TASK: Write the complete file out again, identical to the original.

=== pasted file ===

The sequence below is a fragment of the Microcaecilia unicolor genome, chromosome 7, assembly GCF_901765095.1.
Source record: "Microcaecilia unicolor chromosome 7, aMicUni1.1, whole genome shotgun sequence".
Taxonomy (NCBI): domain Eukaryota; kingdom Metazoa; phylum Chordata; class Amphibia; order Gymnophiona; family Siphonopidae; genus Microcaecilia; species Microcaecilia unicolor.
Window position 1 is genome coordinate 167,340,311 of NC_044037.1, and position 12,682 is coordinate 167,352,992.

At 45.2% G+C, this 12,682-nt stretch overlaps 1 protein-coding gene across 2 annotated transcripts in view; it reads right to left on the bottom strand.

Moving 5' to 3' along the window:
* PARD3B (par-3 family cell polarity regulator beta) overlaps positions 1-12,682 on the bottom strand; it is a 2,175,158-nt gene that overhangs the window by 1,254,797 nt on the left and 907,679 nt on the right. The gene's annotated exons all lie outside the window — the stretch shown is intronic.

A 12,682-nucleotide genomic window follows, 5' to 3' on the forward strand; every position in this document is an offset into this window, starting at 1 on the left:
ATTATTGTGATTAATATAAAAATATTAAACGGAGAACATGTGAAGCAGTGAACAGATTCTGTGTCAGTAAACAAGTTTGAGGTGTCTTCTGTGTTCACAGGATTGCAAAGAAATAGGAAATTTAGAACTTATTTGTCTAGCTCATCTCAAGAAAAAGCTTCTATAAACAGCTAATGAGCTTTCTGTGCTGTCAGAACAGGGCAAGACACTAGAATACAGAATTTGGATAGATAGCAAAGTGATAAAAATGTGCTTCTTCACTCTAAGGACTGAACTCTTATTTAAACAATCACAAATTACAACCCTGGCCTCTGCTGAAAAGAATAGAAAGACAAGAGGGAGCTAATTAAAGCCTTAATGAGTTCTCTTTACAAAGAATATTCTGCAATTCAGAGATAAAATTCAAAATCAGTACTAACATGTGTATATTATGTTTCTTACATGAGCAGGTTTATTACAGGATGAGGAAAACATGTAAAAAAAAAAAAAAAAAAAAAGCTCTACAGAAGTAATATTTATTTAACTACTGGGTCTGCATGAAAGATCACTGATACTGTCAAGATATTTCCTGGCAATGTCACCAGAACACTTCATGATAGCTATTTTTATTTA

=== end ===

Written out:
The sequence below is a fragment of the Microcaecilia unicolor genome, chromosome 7, assembly GCF_901765095.1.
Source record: "Microcaecilia unicolor chromosome 7, aMicUni1.1, whole genome shotgun sequence".
Taxonomy (NCBI): domain Eukaryota; kingdom Metazoa; phylum Chordata; class Amphibia; order Gymnophiona; family Siphonopidae; genus Microcaecilia; species Microcaecilia unicolor.
Window position 1 is genome coordinate 167,340,311 of NC_044037.1, and position 12,682 is coordinate 167,352,992.

At 45.2% G+C, this 12,682-nt stretch overlaps 1 protein-coding gene across 2 annotated transcripts in view; it reads right to left on the bottom strand.

Moving 5' to 3' along the window:
* PARD3B (par-3 family cell polarity regulator beta) overlaps positions 1-12,682 on the bottom strand; it is a 2,175,158-nt gene that overhangs the window by 1,254,797 nt on the left and 907,679 nt on the right. The gene's annotated exons all lie outside the window — the stretch shown is intronic.

A 12,682-nucleotide genomic window follows, 5' to 3' on the forward strand; every position in this document is an offset into this window, starting at 1 on the left:
ATTATTGTGATTAATATAAAAATATTAAACGGAGAACATGTGAAGCAGTGAACAGATTCTGTGTCAGTAAACAAGTTTGAGGTGTCTTCTGTGTTCACAGGATTGCAAAGAAATAGGAAATTTAGAACTTATTTGTCTAGCTCATCTCAAGAAAAAGCTTCTATAAACAGCTAATGAGCTTTCTGTGCTGTCAGAACAGGGCAAGACACTAGAATACAGAATTTGGATAGATAGCAAAGTGATAAAAATGTGCTTCTTCACTCTAAGGACTGAACTCTTATTTAAACAATCACAAATTACAACCCTGGCCTCTGCTGAAAAGAATAGAAAGACAAGAGGGAGCTAATTAAAGCCTTAATGAGTTCTCTTTACAAAGAATATTCTGCAATTCAGAGATAAAATTCAAAATCAGTACTAACATGTGTATATTATGTTTCTTACATGAGCAGGTTTATTACAGGATGAGGAAAACATGTAAAAAAAAAAAAAAAAAAAAAGCTCTACAGAAGTAATATTTATTTAACTACTGGGTCTGCATGAAAGATCACTGATACTGTCAAGATATTTCCTGGCAATGTCACCAGAACACTTCATGATAGCTATTTTTATTTA